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Adagio Teas
   Features  >  LATEST LONDON NEWS


By David Lefkowitz
Published October 3 2007

  Ned Sherrin

TV producer and theatrical director Ned Sherrin, best known for the satirical UK series That Was the Week That Was and the Broadway revue, Side By Side By Sondheim died earlier this week of throat cancer at age 76.


Long lauded for his mischievous wit and his transformation of English TV comedy, Sherrin worked steadily from the late 1950s until last year, when his ailment kept him from being able to narrate the BBC Radio4 series, Loose Ends and Counterpoint. BBC director general Mark Thompson said in a statement, that Sherrin was a trail blazer whose contribution across decades made him one of Britain's best-loved voices.


Following his Oxford education and legal training, Sherrin worked on various projects for the BBC before coming up with That Was the Week That Was in 1962. A show of topical sketches and songs, the satire helped pave the way for everything from Not the Nine O'Clock News to The Daily Show, though Americans may be most familiar with the program because of the host, David Frost, and the songs Tom Lehrer crafted for it (and later recorded on his own).


In the mid-60s, Sherrin moved to film and produced such determinedly silly comedies as Up Pompeii, and the Marty Feldman vehicle, Every Home Should Have One. In 1973, he would also film the Peter Nichols satire, The National Health.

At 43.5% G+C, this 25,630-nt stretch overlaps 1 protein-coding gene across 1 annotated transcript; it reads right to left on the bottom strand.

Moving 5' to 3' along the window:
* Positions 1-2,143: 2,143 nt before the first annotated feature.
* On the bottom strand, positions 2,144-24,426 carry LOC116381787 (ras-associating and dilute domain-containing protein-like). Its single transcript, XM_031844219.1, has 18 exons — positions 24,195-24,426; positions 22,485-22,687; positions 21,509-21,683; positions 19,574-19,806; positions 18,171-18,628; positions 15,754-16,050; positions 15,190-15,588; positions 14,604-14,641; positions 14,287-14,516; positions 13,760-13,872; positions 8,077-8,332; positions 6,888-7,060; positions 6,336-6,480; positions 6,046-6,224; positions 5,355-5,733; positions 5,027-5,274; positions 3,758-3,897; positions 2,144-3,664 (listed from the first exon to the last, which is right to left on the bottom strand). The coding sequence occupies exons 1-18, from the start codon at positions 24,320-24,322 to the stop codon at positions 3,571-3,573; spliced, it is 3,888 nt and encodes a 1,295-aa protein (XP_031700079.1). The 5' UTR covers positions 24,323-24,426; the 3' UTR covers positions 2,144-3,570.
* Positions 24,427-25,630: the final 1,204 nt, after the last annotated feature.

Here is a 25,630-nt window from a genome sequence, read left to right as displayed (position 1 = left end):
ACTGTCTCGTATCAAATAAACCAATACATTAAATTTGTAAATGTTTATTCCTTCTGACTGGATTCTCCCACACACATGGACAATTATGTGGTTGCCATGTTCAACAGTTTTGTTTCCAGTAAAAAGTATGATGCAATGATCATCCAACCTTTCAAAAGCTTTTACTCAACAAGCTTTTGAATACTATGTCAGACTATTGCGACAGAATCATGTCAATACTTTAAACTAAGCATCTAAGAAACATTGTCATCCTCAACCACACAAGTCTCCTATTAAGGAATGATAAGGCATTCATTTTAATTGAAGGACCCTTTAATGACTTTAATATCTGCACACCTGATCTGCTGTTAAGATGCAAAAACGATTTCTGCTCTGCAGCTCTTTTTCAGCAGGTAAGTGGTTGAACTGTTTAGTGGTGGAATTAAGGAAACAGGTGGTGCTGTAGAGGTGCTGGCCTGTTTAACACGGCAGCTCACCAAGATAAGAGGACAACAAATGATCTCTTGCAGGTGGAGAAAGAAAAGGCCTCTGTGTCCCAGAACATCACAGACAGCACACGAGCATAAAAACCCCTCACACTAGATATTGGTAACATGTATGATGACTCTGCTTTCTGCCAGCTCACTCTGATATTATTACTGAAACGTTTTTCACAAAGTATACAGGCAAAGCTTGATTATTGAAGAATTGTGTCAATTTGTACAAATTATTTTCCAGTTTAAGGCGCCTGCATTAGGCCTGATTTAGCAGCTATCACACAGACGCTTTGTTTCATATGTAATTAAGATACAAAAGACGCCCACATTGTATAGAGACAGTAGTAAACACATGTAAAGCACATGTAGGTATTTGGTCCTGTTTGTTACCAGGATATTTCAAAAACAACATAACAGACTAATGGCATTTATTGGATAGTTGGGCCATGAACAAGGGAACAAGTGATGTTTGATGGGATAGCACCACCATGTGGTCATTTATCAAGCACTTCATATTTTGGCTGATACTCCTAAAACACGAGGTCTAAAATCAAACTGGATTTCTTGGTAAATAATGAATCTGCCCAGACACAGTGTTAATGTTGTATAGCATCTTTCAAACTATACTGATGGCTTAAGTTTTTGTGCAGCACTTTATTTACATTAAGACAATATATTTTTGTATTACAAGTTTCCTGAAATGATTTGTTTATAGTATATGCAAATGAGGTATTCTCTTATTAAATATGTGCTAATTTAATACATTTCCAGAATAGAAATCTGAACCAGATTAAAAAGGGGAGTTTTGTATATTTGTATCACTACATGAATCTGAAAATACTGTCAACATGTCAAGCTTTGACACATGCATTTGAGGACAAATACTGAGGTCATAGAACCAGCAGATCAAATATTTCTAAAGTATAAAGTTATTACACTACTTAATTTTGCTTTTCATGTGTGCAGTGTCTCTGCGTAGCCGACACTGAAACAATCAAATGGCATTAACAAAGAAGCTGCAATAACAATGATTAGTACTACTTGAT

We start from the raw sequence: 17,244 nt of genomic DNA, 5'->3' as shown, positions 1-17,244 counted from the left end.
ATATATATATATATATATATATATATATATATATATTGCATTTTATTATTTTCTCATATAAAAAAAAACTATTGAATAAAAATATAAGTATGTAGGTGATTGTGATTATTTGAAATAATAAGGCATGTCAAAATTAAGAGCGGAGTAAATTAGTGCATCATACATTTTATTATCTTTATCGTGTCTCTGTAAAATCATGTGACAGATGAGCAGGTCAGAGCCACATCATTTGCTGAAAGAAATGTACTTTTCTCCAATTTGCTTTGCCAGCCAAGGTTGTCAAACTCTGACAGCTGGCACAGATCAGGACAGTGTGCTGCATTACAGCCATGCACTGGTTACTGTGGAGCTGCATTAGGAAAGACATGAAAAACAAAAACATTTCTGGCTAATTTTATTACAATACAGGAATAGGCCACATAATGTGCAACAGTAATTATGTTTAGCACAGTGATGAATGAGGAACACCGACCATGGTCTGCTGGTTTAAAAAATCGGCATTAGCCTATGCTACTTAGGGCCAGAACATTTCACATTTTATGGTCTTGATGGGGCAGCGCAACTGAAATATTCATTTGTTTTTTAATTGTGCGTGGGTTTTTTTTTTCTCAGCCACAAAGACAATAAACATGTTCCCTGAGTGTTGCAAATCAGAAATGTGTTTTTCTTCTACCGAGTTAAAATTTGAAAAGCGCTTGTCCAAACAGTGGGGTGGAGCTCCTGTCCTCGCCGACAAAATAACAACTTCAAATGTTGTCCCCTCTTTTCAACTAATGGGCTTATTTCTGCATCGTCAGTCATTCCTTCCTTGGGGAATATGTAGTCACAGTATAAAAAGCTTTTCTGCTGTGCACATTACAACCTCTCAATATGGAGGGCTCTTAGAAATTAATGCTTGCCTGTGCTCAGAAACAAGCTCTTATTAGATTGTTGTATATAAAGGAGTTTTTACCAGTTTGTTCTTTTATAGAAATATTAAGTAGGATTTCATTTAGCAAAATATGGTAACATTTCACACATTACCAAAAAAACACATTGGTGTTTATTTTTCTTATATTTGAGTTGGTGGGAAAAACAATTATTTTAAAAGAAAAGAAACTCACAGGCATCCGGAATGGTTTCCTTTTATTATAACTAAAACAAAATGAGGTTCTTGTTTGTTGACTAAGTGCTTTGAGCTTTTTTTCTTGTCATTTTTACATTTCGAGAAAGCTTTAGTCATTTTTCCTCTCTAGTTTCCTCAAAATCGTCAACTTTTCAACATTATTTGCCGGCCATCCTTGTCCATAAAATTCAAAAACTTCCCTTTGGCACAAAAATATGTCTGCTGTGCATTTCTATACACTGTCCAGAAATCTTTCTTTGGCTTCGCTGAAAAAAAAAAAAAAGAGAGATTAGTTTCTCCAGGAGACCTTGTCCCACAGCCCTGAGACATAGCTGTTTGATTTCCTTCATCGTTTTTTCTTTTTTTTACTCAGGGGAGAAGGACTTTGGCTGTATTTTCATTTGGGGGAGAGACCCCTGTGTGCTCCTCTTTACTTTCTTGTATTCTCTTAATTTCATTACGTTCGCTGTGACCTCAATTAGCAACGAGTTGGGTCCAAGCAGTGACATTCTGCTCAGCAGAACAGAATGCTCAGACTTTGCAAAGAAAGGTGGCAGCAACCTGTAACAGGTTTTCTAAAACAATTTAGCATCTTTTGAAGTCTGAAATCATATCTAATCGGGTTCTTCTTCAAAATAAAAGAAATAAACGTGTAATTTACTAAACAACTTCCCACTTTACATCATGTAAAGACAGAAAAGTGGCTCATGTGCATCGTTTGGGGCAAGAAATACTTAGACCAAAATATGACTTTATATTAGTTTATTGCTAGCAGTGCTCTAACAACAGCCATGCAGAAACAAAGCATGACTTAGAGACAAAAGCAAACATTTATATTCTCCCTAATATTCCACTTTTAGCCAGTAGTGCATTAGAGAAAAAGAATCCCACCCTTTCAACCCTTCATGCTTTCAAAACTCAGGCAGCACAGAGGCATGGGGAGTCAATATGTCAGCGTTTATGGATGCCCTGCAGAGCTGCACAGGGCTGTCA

The theatrical musicals he wrote with collaborator Caryl Brahms are pretty much known only in Britain, but his conception and direction of the Stephen Sondheim tribute, Side By Side By Sondheim , became a template for many other composer-related revues of its kind. The show ran more than 800 performances in London, which led to a 384-performance Broadway run in 1977-78. His on-stage narration also garnered to a Tony nomination for Best Featured Actor in a Musical.


Back in the UK, Sherrin won an Olivier Award for directing The Ratepayer's Iolanthe in 1984 and staged a revival of Jeffrey Bernard is Unwell last year. He toured in the solo, An Evening with Ned Sherrin , though people curious about his life could also read his numerous books, such as Ned Sherrin in his Anecdotage , A Small Thing Like an Earthquake and Sherrin's Year.


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